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Morgan Stanley estimates the cost of halting global warming at 45 billion euros

The world needs to invest 50 trillion dollars (45 trillion euros) in five technology areas by 2050 to reduce emissions and meet the Paris Accord goal of halting global warming, Morgan Stanley analysts say in a report.

29/10/2019

periodicodelaenergia.com

To reduce net carbon emissions to zero, the world would have to eradicate the equivalent of 53.5 billion metric tons of carbon dioxide a year, according to the report, which identified renewable energy, electric vehicles, hydrogen, carbon capture and storage, and biofuels as key technologies that could help achieve the goal.

Carbon emissions from fossil fuels reached a record last year, but estimates vary on how much it would cost to reach the Paris goal of keeping global temperature rise within 2 degrees. The International Renewable Energy Agency (IRENA) says 750 billion a year is needed in renewable energy for a decade. United Nations scientists say 300 billion spent on reclaiming degraded land could offset emissions to buy time to implement carbon-free technologies.

These are Morgan Stanley’s estimates for the five key technology areas and some of the companies leading the way.

Renewable

Renewable energy generation will require $14 billion by 2050, including investments in energy storage.

By then, renewables would have to supply about 80% of the world’s energy, compared to 37% today, which means an additional capacity of 11,000 gigawatts, excluding hydropower.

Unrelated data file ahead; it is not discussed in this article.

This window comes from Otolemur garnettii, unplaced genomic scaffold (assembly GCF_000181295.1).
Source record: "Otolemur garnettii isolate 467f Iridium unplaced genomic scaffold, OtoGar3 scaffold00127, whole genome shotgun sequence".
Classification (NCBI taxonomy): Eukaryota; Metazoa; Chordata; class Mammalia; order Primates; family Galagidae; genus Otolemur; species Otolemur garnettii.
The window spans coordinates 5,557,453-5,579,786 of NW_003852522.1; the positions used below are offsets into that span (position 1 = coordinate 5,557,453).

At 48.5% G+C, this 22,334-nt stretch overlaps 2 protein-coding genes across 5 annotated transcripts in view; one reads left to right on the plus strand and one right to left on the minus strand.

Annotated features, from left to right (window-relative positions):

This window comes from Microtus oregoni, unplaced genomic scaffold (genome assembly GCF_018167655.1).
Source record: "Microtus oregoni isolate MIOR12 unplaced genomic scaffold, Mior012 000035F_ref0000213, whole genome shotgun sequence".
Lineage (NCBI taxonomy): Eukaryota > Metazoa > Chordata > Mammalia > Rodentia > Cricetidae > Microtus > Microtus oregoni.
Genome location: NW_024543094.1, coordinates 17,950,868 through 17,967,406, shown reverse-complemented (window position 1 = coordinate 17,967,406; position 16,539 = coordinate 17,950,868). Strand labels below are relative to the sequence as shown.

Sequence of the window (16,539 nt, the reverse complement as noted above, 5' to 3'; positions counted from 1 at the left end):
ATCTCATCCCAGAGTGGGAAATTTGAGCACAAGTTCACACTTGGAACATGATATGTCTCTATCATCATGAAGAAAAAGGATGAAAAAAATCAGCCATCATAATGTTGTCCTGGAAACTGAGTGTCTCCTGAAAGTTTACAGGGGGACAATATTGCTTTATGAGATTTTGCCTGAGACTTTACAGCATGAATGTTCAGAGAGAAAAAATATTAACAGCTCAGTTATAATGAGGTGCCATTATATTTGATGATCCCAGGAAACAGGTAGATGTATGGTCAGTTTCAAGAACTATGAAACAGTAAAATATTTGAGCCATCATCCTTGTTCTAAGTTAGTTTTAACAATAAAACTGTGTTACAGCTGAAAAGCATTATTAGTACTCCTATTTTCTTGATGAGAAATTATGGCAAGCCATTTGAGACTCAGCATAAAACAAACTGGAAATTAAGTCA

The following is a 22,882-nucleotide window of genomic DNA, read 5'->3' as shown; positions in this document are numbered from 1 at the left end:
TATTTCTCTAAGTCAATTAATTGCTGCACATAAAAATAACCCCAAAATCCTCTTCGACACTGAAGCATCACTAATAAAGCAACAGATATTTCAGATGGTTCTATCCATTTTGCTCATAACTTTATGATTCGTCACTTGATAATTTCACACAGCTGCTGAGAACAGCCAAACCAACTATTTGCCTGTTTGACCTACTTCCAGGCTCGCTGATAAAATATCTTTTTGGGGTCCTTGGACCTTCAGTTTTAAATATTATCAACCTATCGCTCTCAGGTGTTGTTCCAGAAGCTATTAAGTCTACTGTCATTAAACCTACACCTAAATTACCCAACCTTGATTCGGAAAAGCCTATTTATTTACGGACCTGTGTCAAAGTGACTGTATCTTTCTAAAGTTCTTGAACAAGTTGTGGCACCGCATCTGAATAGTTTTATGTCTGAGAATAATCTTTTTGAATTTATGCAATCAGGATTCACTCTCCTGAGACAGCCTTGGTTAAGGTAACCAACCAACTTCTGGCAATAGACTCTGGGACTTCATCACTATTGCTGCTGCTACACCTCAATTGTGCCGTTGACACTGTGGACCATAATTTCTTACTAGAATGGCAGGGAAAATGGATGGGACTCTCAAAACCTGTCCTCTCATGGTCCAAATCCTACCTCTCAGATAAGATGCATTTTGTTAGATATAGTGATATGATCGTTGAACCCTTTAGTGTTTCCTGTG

The rapid decline in solar energy costs will make it the fastest growing renewable technology in the next decade with an annual growth rate (AAGR) of 13%.

Shares that could benefit include CGN New Energy Holdings Co., China Resources Power Holdings Co. and China Suntien Green Energy Co.

Electric vehicles

With passenger cars emitting about 7 per cent of greenhouse gases, some $11 trillion will be needed to build factories, expand energy capacity and develop the batteries and infrastructure needed to switch to electric vehicles.

With increased investment, annual electric vehicle sales could grow from 1.3 million units in 2018 to 23.2 million in 2030, bringing the total number of electric vehicles to 113 million in 2030 and 924 million in 2050.

Some of the companies to follow: Beijing Easpring Material Technology Co., Rohm Co. and Panasonic Corp.

Carbon capture and storage

Nearly $2.5 trillion would be needed for technologies that capture and store carbon.

While it currently costs about $700 million to capture one million tons of carbon per year, the cost of building CCS plants is expected to drop 30% by 2050.

With more than 200,000 megawatts of new coal-fired generation capacity under construction, CCS is the only option for offsetting emissions from these plants, says Morgan Stanley.

The bank’s main options include Air Liquide SA and Bloom Energy Corp.

Hydrogen

It takes about $5.4 billion for electrolysers to produce the gas, which can help provide clean fuel for power generation, industrial processes, vehicles and heating.

In addition, $13 trillion would be required to increase renewable energy capacity to power plants.

Another trillion dollars would be needed for storage, with additional investment for transportation and distribution.

Key players include: Johnson Matthey PLC and Air Liquide SA.

Biofuels

Nearly $2.7 trillion should go to biofuels such as ethanol, which are currently blended with petroleum products but will eventually spread to areas such as aviation.

About 4% of the world’s transport fuel will be biofuel by 2030.

Ethanol, the most widely used biofuel at the moment, will grow at about 3% per year, while a type of biodiesel called hydrotreated vegetable oil will achieve faster growth, quadrupling production by 2030.

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